The organization will also facilitate young physicians to take part in international exchange programs and also provide a network for them to do social work in India.
Dr. Ramesh Mehta, president of British Physicians of Indian Origin (BAPIO) and Secretary General of GAPIO, said Indian doctors abroad are keen to work in a variety of ways, including voluntary work, support in collaborative research and medical education. More than 40,000 doctors of Indian origin were working in the UK’s National Health Service (NHS), a publicly funded healthcare system.
Approximately 10,000 doctors are retired or retiring and 15,000 doctors are in training and they are looking for opportunities in India. There is scope for a reverse brain drain, Mehta said. He suggested NHS-like health care system for India and said government should invest in public health as the burden of disease causes loss of productivity.
Vayalar Ravi, Minister for Overseas Indian Affairs, in his inaugural address, admitted that Indian government spending on healthcare was not up to the mark and advocated public private sector partnership to improve healthcare in rural areas. He said there is a great divide between the urban and rural areas in accessing quality healthcare and the federal government is keen to work with GAPIO in bridging the gap. Indian healthcare sector is expected to grow to $14 billion in 2012 and medical tourism is expected to touch $2 billion very soon. He invited foreign players to play a positive role.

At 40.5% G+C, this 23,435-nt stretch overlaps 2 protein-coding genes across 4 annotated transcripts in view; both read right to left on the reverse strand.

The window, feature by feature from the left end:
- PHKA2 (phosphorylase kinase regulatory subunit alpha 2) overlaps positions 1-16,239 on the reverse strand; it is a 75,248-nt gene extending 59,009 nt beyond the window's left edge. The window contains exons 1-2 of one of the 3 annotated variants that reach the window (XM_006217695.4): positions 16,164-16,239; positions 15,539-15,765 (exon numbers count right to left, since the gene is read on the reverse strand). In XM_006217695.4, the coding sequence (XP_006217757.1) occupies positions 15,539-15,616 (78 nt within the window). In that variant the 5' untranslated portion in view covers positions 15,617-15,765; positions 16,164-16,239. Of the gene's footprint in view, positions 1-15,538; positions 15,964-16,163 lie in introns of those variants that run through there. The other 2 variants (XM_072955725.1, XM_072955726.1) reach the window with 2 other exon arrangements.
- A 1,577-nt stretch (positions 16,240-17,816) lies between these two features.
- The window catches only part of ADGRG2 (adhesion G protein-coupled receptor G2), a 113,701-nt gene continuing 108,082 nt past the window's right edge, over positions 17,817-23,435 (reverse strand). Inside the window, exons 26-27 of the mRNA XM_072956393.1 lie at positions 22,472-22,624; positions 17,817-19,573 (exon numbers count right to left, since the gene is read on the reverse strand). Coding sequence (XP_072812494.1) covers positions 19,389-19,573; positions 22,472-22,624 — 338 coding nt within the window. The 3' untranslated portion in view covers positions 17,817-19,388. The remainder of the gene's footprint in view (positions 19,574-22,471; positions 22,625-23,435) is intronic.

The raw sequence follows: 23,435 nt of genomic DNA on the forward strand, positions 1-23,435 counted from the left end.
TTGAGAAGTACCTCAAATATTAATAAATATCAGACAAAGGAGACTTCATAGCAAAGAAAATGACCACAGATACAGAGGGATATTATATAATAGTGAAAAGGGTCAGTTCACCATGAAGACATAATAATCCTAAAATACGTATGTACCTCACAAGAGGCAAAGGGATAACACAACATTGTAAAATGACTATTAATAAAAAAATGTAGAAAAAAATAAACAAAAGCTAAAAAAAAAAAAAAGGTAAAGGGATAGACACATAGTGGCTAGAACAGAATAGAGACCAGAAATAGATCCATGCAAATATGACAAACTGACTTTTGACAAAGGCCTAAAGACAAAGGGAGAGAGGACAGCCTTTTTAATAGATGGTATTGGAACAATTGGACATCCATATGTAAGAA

Dr. Dinesh Trivedi, Union Minister of State for Health and Family Welfare, addressing the concluding session of the convention, said interventional technology and access to better healthcare combined with provision of good drinking water and sanitation would create a disease free world with better productivity. “We need to adopt a hybrid model to ensure better healthcare and telemedicine will play a lead role in this.”
The intentions of the government may be good but things get bogged down in the bureaucratic mess. “Give a jolt to the government and there is no point in fooling ourselves that everything is rosy,” he said.
Dr. Vinay Agarwal, chairman of Indian Medical Association (IMA) said his organization will work with GAPIO in making a positive change in people’s life. The role of Diaspora physicians will be valuable in this task, he said.
Suresh Kumar, assistant secretary and director general of US Foreign and Commercial Services, a high-ranking Indian-American in Obama administration, said the goal is to ensure wellness and good health than better diagnosis and treatment to create a healthier population.
British High Commissioner to India Sir Richard Stagg praised the Indian-origin physicians in the UK for their stellar service to the community. Dr. Narendra Saini spoke on the objectives and logistics of various workshops and Anwar Feroz, advisor of GAPIO outlined the strategies of breakout sessions such as role of medical students and residents chaired by Dr. Raj Patel; research and global importance in healthcare chaired by Prof. NK Ganguly and application of health information technology chaired by Sangita Reddy.
Dr. Dinesh Trivedi presented GAPIO-2011 awards to those organizations and individuals for their contributions – BAPIO for improving healthcare in UK; IMA for service to 1.2 million Indian physicians; Dr. Hemant Patel, former AAPI President and a resident of New Jersey for initiating first ever Indo-US healthcare summit and Dr. Anand Pandurangi for creating awareness on mental health.